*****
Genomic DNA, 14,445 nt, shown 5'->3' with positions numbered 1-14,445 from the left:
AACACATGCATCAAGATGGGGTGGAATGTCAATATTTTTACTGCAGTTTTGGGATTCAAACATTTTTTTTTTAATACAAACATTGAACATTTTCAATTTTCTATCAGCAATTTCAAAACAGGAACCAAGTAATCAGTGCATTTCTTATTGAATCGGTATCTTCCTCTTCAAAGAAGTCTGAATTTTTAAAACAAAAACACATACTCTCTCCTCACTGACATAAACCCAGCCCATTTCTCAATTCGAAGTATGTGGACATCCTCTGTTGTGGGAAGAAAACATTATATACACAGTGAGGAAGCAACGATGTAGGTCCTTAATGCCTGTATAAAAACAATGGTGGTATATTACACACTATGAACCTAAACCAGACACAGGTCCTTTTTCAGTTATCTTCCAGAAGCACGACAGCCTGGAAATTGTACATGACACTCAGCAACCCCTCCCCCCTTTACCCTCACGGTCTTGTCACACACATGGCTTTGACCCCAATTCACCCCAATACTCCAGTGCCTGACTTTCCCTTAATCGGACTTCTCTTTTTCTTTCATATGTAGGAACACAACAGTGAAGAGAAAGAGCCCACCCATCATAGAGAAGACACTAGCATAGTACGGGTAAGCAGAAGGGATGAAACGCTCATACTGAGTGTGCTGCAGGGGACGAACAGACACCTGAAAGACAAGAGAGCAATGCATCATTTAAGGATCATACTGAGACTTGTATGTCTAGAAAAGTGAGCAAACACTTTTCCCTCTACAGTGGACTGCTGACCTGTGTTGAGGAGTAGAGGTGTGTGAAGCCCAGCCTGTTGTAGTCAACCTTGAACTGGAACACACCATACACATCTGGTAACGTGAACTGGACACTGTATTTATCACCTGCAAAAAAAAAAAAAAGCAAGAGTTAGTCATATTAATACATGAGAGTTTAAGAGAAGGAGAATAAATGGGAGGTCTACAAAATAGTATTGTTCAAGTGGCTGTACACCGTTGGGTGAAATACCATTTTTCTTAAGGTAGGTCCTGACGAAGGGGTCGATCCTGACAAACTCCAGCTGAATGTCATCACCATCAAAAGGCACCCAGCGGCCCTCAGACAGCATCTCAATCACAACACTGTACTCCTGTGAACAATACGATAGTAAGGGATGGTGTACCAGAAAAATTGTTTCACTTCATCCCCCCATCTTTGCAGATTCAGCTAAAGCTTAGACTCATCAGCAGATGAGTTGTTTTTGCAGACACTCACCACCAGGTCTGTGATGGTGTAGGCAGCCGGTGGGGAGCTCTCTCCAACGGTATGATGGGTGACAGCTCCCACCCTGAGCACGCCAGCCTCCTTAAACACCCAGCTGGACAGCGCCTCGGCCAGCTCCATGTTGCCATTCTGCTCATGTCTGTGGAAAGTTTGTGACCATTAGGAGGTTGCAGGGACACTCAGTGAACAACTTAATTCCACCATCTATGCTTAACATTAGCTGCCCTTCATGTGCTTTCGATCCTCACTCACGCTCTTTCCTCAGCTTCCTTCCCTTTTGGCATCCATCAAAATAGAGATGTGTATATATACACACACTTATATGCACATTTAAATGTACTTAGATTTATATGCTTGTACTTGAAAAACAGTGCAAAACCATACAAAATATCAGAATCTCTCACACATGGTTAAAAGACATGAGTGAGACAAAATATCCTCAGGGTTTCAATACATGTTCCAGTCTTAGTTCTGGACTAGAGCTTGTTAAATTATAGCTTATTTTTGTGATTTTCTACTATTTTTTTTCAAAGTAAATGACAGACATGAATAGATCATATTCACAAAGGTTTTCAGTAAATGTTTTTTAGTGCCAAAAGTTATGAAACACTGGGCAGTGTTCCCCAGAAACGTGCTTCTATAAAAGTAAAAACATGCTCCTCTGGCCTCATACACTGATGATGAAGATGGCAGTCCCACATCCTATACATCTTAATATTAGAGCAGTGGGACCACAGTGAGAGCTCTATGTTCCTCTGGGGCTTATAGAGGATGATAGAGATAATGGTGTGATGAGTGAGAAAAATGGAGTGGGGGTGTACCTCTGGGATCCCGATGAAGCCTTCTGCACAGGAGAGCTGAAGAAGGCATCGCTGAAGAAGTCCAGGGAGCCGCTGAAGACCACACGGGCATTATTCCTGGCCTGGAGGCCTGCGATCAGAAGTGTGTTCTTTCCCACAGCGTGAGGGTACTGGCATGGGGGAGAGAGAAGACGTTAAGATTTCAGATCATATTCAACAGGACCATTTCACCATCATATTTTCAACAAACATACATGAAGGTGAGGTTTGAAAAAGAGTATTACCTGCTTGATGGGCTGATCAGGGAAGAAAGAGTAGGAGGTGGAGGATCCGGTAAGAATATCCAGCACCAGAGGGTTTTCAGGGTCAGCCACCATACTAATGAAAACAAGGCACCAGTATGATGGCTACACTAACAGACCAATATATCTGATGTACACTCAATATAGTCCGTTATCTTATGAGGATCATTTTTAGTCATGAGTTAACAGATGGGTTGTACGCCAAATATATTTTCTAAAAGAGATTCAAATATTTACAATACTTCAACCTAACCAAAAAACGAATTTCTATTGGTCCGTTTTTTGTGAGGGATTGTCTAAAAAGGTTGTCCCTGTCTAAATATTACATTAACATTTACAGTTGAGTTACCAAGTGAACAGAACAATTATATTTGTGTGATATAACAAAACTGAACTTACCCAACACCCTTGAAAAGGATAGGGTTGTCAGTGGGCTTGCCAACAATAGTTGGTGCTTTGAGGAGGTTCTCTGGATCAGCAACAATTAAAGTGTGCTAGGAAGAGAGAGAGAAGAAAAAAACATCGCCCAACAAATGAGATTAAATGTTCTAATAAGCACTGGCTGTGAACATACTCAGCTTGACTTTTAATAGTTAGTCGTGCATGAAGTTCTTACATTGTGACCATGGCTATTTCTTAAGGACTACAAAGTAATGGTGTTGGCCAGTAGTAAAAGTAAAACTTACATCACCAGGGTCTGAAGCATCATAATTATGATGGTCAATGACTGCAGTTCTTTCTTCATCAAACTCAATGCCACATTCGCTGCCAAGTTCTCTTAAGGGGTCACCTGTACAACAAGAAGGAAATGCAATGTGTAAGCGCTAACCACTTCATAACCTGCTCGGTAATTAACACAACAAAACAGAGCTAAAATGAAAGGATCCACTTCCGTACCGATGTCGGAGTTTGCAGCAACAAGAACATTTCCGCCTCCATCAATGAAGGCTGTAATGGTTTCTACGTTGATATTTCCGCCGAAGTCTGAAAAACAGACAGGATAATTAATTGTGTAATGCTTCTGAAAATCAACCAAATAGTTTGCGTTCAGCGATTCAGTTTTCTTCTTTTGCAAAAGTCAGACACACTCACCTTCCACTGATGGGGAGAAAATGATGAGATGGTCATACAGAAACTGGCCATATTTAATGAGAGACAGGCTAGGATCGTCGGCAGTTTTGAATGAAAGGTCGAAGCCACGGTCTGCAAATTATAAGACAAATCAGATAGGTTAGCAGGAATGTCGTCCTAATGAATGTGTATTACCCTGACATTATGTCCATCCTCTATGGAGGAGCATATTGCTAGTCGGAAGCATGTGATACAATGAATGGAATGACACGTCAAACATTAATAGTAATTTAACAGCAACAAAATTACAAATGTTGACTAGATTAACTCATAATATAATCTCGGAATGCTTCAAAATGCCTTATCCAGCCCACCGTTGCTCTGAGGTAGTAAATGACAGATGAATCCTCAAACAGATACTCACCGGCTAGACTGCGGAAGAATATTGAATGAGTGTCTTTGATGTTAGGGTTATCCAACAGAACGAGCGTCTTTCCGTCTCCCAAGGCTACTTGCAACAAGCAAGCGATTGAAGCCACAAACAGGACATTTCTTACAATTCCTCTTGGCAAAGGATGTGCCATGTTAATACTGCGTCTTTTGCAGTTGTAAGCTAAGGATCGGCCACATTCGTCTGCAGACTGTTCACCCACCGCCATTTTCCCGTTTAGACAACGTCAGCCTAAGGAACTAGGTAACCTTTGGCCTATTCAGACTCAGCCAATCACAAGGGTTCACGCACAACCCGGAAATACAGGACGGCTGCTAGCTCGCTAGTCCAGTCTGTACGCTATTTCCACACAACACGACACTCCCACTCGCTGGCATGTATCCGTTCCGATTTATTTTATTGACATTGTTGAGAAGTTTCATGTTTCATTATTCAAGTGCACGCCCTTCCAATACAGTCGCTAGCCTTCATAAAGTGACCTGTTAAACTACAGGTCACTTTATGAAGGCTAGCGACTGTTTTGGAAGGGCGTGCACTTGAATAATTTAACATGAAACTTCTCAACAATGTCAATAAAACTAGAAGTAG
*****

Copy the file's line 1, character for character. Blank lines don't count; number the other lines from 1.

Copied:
Genomic DNA, 14,445 nt, shown 5'->3' with positions numbered 1-14,445 from the left: